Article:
Pair receive awards for smart farming solutions

Mr Koh Shao Cong (third from left) and Ms Oh Su Chin (fourth from right) received their award from Minister of State Maliki Osman (centre) at the Youth AG-Summit Awards Ceremony on Tuesday. Also receiving a special award was the late Toh Jun Pen's fa
Mr Koh Shao Cong (third from left) and Ms Oh Su Chin (fourth from right) received their award from Minister of State Maliki Osman (centre) at the Youth AG-Summit Awards Ceremony on Tuesday. Also receiving a special award was the late Toh Jun Pen's father (second from left), who took the award on his son's behalf.PHOTO: BAYER (SOUTH EAST ASIA) PTE LTD

SINGAPORE - Two Singaporeans received local awards from Minister of State Dr Mohamad Maliki Bin Osman at the Youth SG-Summit Awards Ceremony on Tuesday.

Koh Shao Cong and Oh Su Chin will represent Singapore at next month's Youth AG-Summit, themed "feeding a hungry planet", in Canberra, Australia.

Along with 100 counterparts from 33 countries they will look at how agricultural research and development can boost food productivity, quality and safety.

The local duo were selected by a panel of judges from the National Youth Achievement Council and pharmaceutical giant Bayer.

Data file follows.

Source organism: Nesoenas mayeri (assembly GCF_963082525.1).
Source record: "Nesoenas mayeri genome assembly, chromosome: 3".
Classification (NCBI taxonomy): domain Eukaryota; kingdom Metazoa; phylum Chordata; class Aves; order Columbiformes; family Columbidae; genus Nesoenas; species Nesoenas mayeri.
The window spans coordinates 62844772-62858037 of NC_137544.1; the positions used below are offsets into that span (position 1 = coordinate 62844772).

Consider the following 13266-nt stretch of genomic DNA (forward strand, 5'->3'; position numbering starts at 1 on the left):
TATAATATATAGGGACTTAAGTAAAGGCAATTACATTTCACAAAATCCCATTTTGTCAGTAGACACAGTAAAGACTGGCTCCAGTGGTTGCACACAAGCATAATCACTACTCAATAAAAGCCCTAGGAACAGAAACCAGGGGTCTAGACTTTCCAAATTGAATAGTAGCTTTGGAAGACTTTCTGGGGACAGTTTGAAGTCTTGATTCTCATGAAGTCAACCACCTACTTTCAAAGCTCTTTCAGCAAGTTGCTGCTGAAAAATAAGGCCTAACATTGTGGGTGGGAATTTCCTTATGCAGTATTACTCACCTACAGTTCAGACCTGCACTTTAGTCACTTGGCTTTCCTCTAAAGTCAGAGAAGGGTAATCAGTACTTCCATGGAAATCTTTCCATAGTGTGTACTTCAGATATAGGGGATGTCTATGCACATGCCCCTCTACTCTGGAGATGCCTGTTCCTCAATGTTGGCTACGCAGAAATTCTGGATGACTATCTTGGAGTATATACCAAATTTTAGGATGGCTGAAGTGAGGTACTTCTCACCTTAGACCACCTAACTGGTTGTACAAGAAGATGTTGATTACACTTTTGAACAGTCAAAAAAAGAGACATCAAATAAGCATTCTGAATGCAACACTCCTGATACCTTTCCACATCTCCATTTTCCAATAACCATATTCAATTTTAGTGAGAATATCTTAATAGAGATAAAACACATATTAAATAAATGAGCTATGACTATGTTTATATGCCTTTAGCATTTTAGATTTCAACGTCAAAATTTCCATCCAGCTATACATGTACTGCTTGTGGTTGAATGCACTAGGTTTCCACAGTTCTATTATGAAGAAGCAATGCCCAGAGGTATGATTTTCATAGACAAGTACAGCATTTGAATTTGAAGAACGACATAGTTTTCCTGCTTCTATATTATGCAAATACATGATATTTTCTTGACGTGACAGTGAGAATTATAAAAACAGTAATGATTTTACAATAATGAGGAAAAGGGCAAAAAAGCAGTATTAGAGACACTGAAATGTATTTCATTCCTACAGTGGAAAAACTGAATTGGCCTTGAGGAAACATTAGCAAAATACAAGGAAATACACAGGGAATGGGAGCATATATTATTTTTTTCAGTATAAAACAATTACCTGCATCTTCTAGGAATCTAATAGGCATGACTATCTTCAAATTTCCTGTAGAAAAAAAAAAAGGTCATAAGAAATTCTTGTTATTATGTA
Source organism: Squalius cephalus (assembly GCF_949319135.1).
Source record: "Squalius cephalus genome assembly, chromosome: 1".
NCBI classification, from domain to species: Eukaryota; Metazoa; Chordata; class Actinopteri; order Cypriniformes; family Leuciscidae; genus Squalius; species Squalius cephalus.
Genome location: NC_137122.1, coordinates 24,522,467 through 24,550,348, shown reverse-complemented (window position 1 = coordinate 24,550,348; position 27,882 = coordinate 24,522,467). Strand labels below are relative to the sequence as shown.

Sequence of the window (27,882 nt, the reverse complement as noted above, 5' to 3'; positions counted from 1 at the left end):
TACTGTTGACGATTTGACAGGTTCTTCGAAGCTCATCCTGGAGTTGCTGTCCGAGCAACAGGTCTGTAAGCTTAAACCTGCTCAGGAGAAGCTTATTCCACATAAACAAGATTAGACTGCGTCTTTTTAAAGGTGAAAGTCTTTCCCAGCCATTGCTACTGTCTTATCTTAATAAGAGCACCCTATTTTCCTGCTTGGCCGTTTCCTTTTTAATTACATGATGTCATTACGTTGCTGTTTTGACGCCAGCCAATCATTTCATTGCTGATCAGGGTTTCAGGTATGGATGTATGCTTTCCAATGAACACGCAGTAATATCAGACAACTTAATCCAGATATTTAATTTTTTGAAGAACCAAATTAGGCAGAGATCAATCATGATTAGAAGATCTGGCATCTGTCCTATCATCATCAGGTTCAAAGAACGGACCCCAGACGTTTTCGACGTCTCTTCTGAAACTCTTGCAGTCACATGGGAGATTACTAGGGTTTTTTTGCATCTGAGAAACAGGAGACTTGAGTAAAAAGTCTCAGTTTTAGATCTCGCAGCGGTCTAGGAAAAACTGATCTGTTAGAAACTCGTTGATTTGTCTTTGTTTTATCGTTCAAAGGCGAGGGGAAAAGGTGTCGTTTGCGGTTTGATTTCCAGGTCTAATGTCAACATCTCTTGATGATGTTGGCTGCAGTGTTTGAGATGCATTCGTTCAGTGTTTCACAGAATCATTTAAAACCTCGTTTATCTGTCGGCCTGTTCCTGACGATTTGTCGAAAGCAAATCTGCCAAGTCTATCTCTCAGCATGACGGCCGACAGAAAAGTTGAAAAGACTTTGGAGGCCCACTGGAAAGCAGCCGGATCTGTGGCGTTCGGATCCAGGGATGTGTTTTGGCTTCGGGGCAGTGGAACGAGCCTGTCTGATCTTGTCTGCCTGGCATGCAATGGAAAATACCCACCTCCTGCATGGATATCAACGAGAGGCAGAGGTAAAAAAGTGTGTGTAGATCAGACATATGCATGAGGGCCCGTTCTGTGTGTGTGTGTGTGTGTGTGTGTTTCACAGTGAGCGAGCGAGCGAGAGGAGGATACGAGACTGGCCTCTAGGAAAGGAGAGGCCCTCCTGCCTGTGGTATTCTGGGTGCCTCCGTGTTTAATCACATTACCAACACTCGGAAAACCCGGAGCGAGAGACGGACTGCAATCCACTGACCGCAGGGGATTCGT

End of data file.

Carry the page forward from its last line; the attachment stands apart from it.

As Singapore imports most of its food supply, 24-year-old Ms Oh, a food science graduate working in the Agri-Food Veterinary Authority, believes it is essential to improve local food production.

Undergraduate Mr Koh, 25, added: "With agro-technology farming system, rooftop hydroponics and vertical farming, we can optimise land use and make urban farming possible in Singapore."

A special award was also presented to late student Toh Jun Pen, who died aged 17 after he submitted his entry. The award was received by his father and members of ITE College (West).

The late Mr Toh was recognised for a smart automated rice farming system which he developed with his team from ITE College (West) to cultivate rice in urbanised Singapore. His prototype consists of a fibre tank, a basic pump, solar panels, soil, a school of small fish and rice plants.

The hydroponic paddy field is stacked vertically to save space. The fibre tanks can be re-used after each rice harvest, making the system environmentally friendly.

Dr Maliki said: "Food security and food supply resilience are issues close to our hearts, and vital to our survival."

According to the United Nations, the world's population increases by 233,000 people every day and by 2050, it has been estimated that there will be 9 billion people.

In light of the growing challenges of global food security, Dr Maliki said: "It is important for our next generation to develop interests and capabilities in safeguarding our food security, and contribute to the global conservation and sustainable agriculture."

limpwm@sph.com.sg